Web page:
The Brandizzi Laboratory of the Michigan State University (MSU) is
sending seeds enriched in amino acids of the plant/Arabidopsis
thaliana/to space to investigate if fortifying seeds on Earth could
create a more sustainable path to growing healthier, nutrient-packed
plants in space as a source of food for space travelers.
The experiment is one of four that is part of the National Aeronautics
and Space Administration's (NASA) Biological and Physical Sciences'
Biological Experiment 01 (BioExpt-01) mission through Artemis I that
will serve as a pathfinder for biological research beyond low-Earth
orbit. The MSU scientists' objective for sending the/Arabidopsis/seeds
into space is to study the impact of space-flight beyond the Van Allen
radiation belt on amino acids of the plant.
Amino acids are the building blocks of proteins that keep plants strong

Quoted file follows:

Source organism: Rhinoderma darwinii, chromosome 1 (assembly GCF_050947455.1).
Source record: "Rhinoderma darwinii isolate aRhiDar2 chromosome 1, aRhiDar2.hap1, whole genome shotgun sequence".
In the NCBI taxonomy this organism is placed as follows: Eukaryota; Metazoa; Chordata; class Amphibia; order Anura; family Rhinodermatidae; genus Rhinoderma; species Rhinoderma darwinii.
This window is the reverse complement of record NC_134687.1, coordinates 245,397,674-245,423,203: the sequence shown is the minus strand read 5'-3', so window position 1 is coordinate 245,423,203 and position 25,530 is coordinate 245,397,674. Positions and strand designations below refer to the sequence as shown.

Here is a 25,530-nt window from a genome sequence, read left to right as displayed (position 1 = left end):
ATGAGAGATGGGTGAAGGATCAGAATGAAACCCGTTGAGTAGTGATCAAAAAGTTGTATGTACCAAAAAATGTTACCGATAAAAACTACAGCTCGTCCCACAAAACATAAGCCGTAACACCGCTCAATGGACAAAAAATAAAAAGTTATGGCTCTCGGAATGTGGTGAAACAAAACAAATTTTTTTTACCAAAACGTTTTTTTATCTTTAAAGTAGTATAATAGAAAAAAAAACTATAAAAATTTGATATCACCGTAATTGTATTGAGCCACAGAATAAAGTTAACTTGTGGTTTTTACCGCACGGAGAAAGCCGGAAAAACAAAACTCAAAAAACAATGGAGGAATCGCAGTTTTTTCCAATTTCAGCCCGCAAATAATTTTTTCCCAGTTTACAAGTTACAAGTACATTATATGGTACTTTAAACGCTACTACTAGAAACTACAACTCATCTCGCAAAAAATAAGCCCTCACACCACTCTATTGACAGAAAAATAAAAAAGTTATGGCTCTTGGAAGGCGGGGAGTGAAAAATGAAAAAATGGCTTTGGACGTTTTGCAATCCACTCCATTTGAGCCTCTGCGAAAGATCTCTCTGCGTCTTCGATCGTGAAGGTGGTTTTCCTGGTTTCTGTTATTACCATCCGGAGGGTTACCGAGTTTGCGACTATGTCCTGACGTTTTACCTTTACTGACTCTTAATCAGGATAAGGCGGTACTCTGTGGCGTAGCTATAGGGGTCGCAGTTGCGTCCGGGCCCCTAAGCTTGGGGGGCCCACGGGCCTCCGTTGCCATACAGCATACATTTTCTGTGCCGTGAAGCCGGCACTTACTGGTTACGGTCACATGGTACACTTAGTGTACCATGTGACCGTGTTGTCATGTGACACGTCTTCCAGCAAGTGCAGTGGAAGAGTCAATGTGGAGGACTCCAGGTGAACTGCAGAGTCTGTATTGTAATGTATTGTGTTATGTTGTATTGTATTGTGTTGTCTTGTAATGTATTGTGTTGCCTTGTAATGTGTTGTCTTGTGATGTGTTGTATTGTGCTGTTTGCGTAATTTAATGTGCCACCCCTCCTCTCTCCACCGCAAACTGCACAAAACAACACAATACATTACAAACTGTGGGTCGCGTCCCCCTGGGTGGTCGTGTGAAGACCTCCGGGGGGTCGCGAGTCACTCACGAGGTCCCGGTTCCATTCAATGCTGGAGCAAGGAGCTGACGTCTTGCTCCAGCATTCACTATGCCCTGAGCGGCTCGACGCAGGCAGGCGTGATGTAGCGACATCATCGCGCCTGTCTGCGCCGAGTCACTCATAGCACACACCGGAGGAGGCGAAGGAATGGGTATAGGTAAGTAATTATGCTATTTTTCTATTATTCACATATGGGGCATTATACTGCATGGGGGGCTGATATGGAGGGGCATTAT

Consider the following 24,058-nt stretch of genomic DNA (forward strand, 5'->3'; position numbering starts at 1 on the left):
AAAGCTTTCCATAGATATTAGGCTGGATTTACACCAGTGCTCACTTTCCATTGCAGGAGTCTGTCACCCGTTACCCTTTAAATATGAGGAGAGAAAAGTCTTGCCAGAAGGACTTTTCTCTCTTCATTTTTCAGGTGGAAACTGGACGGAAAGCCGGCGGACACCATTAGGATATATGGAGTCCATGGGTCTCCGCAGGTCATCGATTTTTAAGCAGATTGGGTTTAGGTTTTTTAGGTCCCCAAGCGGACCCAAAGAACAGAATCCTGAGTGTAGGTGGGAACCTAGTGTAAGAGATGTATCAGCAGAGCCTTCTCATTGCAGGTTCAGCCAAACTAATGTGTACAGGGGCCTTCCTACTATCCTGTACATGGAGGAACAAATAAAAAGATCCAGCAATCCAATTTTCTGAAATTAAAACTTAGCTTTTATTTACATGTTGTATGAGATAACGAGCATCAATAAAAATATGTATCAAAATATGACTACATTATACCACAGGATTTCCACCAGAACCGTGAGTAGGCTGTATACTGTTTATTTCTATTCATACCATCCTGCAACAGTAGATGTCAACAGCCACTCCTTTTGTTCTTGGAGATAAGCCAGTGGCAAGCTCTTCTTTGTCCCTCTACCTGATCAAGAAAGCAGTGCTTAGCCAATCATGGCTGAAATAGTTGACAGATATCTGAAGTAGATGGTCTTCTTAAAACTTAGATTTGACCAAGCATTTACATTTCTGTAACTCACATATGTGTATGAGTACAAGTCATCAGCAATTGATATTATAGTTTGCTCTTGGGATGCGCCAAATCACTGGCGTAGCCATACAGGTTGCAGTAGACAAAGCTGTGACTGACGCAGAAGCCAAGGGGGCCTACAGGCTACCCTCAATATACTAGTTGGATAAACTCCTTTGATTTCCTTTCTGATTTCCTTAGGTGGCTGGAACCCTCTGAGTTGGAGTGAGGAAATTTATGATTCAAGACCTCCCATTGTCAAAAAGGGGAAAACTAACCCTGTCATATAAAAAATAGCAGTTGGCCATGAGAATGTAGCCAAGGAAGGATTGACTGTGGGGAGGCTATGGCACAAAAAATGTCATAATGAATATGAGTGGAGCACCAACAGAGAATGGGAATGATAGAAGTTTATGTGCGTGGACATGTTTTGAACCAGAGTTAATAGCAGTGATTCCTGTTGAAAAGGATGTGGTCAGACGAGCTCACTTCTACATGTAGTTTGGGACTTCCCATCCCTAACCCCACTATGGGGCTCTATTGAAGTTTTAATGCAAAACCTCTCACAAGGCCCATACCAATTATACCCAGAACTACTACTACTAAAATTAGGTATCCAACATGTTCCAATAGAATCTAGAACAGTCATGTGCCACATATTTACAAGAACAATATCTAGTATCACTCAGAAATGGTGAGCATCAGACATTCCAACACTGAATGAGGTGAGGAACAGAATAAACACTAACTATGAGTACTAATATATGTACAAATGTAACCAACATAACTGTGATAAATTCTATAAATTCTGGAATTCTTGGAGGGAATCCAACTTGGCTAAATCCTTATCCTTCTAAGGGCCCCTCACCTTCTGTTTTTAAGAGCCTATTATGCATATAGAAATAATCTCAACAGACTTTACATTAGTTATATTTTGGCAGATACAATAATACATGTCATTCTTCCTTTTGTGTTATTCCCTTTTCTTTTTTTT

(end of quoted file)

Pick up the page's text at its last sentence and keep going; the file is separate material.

on earth and serve as nutrient sources for people who eat them. Previous
studies have shown that plants grown in space are subject to several
stressors and lose nutrients, including amino acids, in microgravity.
The MSU scientists are trying to understand the biology and development
of plants in space better to compensate for these changes and improve
plant productivity using the seeds they modified. Since these seeds have
higher amino acid content essential for the human diet, they may aid
astronauts in growing and producing their own nutritious food during
long-distance space travel.
Obtaining the result from these experiments can help researchers
understand how biological life forms can survive more in deep space and
support future manned missions to the Moon and Mars.